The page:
Amanda Hogg reviews Picture the Dead ($8.99, Sourcebooks, Ages 10+)
16 year old Jennie has had a rough life. After her parents died, she and her twin brother were sent to live with a despicable aunt, cowed uncle and two cousins – Will and Quinn. Jennie briefly finds happiness after she and Will fall in love and become engaged, but that happiness is short-lived as Will and her brother are killed in the Civil War. Jennie is devastated by her loss, terrified about her future and haunted by Will’s ghost. Luckily, Quinn, Will’s brother, comes home from the war with the intention of marrying Jennie, which should secure her future – or so she thinks.
Because Will had been kind and good to her while Quinn had been cruel and scornful, Jennie is immediately suspicious of his intentions towards her. As Quinn begins to protect and defend her from his mother, her fears about his real intentions lessen, but the frequency and intensity of Will’s spectral visits, which frequently manifest as hands wrapped around her neck, increase. To set Will’s spirit at peace, Jennie begins to investigate his death, which leads her down a confusing path strewn with lies and schemes, and makes her question who she can trust – the new, kind Quinn, or Will’s ghost.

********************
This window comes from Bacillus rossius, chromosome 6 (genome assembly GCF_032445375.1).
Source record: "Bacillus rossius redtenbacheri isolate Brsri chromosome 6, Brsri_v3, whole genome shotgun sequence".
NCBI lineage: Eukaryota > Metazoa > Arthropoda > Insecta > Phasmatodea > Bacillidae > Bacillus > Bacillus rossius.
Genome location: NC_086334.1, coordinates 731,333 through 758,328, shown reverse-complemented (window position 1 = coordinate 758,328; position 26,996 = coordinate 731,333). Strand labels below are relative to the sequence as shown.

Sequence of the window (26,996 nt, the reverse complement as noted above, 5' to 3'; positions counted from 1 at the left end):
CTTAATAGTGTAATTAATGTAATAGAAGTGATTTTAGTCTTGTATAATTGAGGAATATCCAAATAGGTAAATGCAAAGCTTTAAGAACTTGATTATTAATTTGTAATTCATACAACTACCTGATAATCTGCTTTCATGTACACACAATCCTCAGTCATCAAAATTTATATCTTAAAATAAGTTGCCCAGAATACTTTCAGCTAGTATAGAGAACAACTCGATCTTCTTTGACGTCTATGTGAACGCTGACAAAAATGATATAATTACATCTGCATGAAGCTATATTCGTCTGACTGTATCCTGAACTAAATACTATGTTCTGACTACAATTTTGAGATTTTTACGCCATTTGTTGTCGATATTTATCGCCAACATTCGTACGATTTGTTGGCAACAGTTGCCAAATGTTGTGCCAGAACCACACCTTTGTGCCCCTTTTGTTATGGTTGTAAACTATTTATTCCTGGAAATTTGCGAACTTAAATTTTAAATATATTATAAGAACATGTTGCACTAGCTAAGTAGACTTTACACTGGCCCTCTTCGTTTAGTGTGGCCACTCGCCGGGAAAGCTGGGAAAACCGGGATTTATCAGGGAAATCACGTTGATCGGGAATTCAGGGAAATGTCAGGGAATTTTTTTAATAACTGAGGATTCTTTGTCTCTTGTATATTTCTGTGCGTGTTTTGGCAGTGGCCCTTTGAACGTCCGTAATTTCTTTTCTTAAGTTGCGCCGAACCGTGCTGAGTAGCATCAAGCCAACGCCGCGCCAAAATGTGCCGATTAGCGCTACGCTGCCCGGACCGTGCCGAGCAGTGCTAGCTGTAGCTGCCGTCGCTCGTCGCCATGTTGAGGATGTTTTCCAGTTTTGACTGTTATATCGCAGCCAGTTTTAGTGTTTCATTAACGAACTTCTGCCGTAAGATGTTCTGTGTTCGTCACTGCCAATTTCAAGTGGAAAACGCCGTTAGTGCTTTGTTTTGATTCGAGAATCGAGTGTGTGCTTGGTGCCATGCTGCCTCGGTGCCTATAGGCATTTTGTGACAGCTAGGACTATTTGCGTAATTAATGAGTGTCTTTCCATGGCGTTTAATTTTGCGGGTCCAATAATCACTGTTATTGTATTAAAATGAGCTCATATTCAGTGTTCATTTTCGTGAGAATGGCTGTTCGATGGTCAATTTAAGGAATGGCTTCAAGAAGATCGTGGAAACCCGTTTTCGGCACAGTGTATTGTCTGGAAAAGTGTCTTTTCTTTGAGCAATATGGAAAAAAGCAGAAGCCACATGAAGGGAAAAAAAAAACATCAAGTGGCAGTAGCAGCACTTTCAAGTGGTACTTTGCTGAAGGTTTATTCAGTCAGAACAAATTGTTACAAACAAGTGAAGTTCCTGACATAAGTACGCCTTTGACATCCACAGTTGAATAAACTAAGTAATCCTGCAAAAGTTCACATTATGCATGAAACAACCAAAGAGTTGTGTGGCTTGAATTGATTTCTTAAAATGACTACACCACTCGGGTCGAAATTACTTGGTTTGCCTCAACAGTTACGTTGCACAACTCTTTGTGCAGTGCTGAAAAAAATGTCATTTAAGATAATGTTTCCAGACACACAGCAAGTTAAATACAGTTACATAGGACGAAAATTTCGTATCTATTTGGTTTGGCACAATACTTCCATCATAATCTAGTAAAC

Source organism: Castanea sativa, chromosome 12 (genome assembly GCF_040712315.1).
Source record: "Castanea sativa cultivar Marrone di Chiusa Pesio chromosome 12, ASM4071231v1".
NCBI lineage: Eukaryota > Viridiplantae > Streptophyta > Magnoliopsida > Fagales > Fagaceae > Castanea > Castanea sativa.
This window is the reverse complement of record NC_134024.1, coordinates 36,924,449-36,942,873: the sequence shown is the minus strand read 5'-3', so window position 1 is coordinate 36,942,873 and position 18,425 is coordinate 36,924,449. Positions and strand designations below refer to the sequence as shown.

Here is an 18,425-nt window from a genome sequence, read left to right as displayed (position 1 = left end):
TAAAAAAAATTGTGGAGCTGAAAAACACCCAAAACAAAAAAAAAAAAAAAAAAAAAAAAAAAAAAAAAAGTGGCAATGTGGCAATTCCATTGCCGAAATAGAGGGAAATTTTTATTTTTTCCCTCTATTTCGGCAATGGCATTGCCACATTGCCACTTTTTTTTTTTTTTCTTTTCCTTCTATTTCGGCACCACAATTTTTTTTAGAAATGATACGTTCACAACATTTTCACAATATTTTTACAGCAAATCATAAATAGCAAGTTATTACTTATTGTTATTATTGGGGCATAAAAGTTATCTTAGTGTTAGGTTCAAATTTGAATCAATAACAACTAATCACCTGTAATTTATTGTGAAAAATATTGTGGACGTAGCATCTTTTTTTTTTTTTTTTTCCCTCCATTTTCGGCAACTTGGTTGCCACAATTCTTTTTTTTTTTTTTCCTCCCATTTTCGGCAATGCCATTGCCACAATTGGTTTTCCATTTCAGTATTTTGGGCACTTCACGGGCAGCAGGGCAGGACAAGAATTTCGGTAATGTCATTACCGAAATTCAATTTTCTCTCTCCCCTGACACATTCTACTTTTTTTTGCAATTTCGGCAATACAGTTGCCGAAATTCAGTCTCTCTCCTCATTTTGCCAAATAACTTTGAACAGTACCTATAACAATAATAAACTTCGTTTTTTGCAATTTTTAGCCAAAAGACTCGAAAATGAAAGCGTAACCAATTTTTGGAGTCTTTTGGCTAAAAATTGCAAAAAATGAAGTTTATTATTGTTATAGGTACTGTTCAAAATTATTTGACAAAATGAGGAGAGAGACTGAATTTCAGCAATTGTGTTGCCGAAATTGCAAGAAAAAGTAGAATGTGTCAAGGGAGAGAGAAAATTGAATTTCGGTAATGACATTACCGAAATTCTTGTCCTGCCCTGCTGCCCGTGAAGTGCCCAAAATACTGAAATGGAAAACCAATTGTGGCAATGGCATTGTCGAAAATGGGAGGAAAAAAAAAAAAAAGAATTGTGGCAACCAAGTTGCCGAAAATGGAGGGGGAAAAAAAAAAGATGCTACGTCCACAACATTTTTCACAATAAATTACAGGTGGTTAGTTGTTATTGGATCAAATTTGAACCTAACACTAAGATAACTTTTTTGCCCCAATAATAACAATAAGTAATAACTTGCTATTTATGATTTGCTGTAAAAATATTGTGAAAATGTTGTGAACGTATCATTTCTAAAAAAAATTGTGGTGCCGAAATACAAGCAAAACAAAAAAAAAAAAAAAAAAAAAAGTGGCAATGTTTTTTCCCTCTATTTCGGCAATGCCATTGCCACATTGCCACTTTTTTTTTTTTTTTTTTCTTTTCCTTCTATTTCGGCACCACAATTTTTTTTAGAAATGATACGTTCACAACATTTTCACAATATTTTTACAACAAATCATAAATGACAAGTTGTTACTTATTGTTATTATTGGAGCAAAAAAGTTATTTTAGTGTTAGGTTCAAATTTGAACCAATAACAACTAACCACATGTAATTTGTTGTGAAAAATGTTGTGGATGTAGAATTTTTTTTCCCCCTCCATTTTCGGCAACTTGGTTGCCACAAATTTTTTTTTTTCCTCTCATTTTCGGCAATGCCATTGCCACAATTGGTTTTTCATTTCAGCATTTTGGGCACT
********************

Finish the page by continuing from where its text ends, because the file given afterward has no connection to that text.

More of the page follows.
Part historical fiction, part gothic mystery, part scrapbook, Adele Griffin’s words and Lisa Brown’s illustrations in Picture the Dead provide a complete picture of the lives wrecked, the careers created and the hearts broken by the Civil War. Picture the Dead weaves the Spiritualism that was rampant during and after the Civil War into the storyline in the character of Geist, a medium who claims he can capture spirits in photographs. The illustrations serve to explain how Daguerreotypes were made and forged in addition to providing clues to Will’s mysterious death. Picture the Dead is a transportive read that will leave readers chilled to the bone.